Joe C
28th February 2010, 20:23
Found this one of you, Joe

I'ts a bit strange to see yourself fifty five years ago, complete with hair,thanks for the memory.I'll have to have another delve among the photos.

Joe C
1st March 2010, 20:56
Here's an Irisbank picture (that's her stern in the background).We were in our favourite Indian destination,Visaghapatan! The specs just visible above the ship were your friendly sh*te hawks queueing up to nick the 2nd Mates smoko when he walked out on deck,as was their wont,leaving scratch marks on your hands.1956 I think.

McMorine
2nd March 2010, 12:24
We carried five thousand geese from Mombasa to Bangkok on the Riverbank, in baskets on the foredeck. The stench and noise was horendous, kept the apprentices busy feeding and watering them. I think we only lost about twenty, which wasn't bad, considering how they were stacked on top of each other.

John Campbell
2nd March 2010, 18:41
My God – there goes the Engineers’ Goose

I don’t think I was on board a Bank Line ship with animals but I do have
a Bank Line Animal story:-

On the Eskbank we had an elderly Chief Eng, a Dubliner by the name of Doyle, who used to come out to the famous No 4 hatch after dinner and under the Stars would start to tell stories and jokes. Of course he repeated the same rigmarole night after night and one tale sticks in my mind.

In the days before fridges and when ice boxes etc were the norm – the officers and crew took live stock with them which gave rise to the chicken coops on the poop deck.

One Christmas Bank Line provided two geese – one for the Mates and one for the Engineers. The fowls were fed daily by the Apprentices fattening them up.

One day as the Old Man and the Chief were gazing aft from the Boat Deck watching the daily rations being issued to the geese. One of the Apprentices had to clean out the coop and accidentally let the gate swing open whereupon one goose ran out and flew off into the sea.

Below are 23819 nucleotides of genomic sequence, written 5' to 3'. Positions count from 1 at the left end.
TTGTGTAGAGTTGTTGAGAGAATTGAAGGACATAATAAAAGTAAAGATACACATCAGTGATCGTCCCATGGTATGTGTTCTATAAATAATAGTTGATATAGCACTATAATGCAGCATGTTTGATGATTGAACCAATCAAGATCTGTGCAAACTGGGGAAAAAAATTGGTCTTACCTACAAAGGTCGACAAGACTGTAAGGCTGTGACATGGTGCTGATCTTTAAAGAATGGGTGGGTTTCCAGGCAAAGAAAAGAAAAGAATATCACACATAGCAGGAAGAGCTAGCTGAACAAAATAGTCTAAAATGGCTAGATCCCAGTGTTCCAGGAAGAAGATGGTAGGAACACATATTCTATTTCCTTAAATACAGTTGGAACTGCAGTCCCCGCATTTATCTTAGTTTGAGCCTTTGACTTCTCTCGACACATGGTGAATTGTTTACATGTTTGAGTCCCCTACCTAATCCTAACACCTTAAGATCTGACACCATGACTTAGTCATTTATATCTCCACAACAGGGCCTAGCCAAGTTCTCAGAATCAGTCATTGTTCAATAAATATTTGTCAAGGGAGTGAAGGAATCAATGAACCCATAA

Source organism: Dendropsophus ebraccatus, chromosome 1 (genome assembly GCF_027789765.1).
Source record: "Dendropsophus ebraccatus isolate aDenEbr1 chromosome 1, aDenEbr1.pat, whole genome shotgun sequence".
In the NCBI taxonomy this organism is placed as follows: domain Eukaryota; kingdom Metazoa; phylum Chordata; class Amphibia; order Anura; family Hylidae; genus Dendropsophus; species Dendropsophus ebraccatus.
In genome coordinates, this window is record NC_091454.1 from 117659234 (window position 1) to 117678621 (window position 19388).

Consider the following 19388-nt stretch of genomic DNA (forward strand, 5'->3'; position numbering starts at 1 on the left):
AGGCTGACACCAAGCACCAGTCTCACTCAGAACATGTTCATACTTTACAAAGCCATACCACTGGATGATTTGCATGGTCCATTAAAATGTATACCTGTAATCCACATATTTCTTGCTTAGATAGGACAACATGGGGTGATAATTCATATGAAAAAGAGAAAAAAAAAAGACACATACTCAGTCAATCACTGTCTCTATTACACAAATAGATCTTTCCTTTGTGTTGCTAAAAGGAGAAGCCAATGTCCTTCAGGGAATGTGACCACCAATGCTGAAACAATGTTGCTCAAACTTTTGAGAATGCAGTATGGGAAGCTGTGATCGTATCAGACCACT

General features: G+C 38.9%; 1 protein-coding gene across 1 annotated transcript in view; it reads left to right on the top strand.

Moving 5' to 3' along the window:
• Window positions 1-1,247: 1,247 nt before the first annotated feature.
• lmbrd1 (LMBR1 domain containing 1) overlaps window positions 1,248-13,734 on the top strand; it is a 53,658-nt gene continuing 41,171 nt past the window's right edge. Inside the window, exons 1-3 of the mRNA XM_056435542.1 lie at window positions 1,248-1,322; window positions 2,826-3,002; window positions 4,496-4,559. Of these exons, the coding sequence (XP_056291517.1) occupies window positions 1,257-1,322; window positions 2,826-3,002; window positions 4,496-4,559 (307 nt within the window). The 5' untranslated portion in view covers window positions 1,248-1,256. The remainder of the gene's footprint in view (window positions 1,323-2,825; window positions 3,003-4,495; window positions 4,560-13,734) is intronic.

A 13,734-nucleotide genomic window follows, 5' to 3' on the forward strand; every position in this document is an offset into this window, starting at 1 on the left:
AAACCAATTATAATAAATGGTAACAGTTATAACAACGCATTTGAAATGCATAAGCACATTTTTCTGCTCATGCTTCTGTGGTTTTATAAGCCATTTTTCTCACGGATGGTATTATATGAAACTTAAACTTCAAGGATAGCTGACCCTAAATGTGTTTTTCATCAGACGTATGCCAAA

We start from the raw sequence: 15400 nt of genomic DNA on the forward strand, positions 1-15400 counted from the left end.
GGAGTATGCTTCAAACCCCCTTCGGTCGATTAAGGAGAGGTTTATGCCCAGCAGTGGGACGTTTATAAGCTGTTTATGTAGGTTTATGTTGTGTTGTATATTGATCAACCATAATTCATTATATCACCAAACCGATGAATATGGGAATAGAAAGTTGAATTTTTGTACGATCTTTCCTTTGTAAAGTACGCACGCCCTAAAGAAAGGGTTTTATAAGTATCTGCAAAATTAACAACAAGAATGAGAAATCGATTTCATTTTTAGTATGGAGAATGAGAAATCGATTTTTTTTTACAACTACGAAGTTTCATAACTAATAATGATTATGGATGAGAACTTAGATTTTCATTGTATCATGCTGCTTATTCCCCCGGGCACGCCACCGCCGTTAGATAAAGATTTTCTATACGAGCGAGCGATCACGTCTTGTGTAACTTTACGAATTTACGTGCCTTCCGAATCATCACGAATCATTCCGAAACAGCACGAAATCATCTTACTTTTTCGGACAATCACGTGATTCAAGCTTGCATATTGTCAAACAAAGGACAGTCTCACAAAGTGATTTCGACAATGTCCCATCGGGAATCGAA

Without hesitation the Captain exclaimed – My God there goes the Engineers Goose.

I apologise if you have heard that story before – if you sailed with Mr Doyle you certainly would have done so.
JC

rcraig
2nd March 2010, 19:32
Joe C

Which of the two sterns is the Irisbank?

Joe C
3rd March 2010, 08:31
Joe C

Which of the two sterns is the Irisbank?

Do you want me to counter that or give you a load of old bullocks!

Winebuff
3rd March 2010, 17:58
Never carried any but sailed with a couple who should have been locked up for some of their behavior. Drink and bad attitudes - not a good mix.

Lefty
17th May 2011, 00:17
On the Inverbank in 1965 we carried a load of creatures from Mombasa to Takoradi, Ghana. They were presents from Jomo Kenyatta to Nkruma we were told. There were about eight zebras, four ostriches. Two giraffes and one very special lioness called Connie. She had been brought up on a white Kenyan farm and seemed to have an extreme dislike of negros. A very special gift for Nkruma! The young wildlife tender we carried was most distraught when he lost an ostrich, but that was all he lost. We used to be able to scratch the lioness's neck as she lay half out of her crate on very hot days! She also had an extreme dislike for the smell of booze so the Mate and second engineer had problems when they tried touching her!!!
That was a very busy trip with 39 ports listed from Mombasa to Casablanca including a very worrying run up to Matadi on the Congo, as there were still hostilities there!
Thats another story! GN Lefty

noel grayson
21st May 2011, 11:37
I remember taking pedigree pigs to the Seychelles, and being concerned as to the attitude of the Moslem crew. No need as a few rupees to the topasses did the trick.
There was also the occasion of the Mahronda arriving in Boston in 1947, with the local paper headlines reading "Mutiny on the Mahronda". Just before arrival with 100 monkeys on board for the local zoo, they got out of their pens and were everywhere!!

Alan Rawlinson
22nd May 2011, 08:11
I still like the one about the 'special' extra large frogs ( or were they toads) kept in a few inches of water in the hospital aft, on one of the Bank Line ships. Someone decided to give them some space, ( blame the apprentices) and let them out on the afterdeck for a run when they all started leaping around and half of them ended up going clean over the side into the ocean! A tasty meal I imagine for some lucky resident of the deep.

Would be nice to have this tale verified.

outhouse
15th January 2014, 18:10
Did hear of a camel being shipped that bit the deck cadet. So they rigged a derrick and chucked it over the wall - last seen swimming in the direction of nowhere!!

Could have been folk law but the look on the tellers face said otherwise.